Why is improving dementia diagnosis important?
Dementia is a condition characterised by progressive problems with memory and thinking. Dementia can be caused be a number of different conditions (for example, by Alzheimer's disease), and the best treatments depend on the underlying cause. Levels of the protein ABeta42 in blood or spinal fluid may determine the underlying cause of dementia. This could help clinicians choose the best treatments.
What is the aim of this review?
The aim of this review was to find out how accurate are the levels of ABeta42 in blood or spinal fluid for determining the cause of dementia.
What was studied in the review?
We included studies that examined the levels of ABeta42 taken from samples of blood or spinal fluid. At present, this test is only used in specialist clinics. Levels of ABeta42 may be lower in persons with Alzheimer's dementia compared to those with other types of dementia.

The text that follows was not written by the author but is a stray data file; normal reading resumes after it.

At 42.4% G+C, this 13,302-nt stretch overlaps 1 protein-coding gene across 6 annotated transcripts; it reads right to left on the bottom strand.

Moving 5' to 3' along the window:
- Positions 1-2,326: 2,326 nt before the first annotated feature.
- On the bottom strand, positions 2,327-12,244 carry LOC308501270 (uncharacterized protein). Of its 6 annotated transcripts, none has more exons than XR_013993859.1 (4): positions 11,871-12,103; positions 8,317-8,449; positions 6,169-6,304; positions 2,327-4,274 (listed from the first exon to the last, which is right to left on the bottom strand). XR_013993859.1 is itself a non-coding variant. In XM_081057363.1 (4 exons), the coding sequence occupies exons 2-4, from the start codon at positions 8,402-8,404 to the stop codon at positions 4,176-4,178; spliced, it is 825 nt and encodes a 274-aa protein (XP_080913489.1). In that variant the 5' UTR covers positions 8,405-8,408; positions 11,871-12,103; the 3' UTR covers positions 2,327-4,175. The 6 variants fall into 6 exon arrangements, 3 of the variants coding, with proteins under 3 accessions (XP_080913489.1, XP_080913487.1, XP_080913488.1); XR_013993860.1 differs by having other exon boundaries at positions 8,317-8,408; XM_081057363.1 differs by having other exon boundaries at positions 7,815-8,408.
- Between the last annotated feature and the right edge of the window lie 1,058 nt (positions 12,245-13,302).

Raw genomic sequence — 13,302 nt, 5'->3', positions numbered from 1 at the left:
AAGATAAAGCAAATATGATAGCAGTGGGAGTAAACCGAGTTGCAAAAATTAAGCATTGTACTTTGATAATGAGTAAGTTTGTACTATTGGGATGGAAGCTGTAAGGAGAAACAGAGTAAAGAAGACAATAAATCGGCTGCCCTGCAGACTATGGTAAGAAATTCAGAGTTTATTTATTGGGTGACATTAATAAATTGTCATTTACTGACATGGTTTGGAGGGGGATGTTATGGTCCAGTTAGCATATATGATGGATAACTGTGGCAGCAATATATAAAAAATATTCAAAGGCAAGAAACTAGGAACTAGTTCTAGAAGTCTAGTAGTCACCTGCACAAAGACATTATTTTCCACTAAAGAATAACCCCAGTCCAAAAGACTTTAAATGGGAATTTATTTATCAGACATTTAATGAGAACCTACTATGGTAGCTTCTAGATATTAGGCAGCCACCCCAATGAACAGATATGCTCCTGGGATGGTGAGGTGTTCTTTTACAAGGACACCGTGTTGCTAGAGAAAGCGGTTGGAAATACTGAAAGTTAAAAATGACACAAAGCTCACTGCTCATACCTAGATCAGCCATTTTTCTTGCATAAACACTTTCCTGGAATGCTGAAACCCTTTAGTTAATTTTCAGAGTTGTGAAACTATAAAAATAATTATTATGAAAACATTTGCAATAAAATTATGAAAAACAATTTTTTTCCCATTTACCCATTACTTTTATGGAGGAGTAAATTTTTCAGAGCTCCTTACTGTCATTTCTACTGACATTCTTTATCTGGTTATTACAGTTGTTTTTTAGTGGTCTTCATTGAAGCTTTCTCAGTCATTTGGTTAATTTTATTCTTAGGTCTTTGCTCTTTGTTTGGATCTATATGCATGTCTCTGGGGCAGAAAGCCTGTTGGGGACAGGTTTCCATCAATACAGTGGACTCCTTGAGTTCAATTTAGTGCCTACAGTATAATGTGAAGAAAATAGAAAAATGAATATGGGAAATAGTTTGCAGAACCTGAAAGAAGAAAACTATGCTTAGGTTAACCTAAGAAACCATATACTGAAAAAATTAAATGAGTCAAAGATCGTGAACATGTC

What are the main results of this review?
We included 39 studies with a total of 5000 participants. All studies used spinal fluid tests of ABeta42. None of the included studies used a blood test of ABeta42.
In theory, the results of these studies indicate that if ABeta42 were to be used in a specialist clinic in a group of 1000 people, where 520 (52%) have Alzheimer's dementia, an estimated 602 would have an ABeta42 result. This would indicate that Alzheimer's dementia is present. Of these, 192 (32%) would be incorrectly classified as having Alzheimer's disease. Of the 398 people with a result indicating that Alzheimer's disease is not present, 110 (28%) would be incorrectly classified as not having Alzheimer's disease. The included studies used different levels of ABeta42 to make the diagnosis of Alzheimer's disease, and the accuracy of the test depended on the level of ABeta42 used.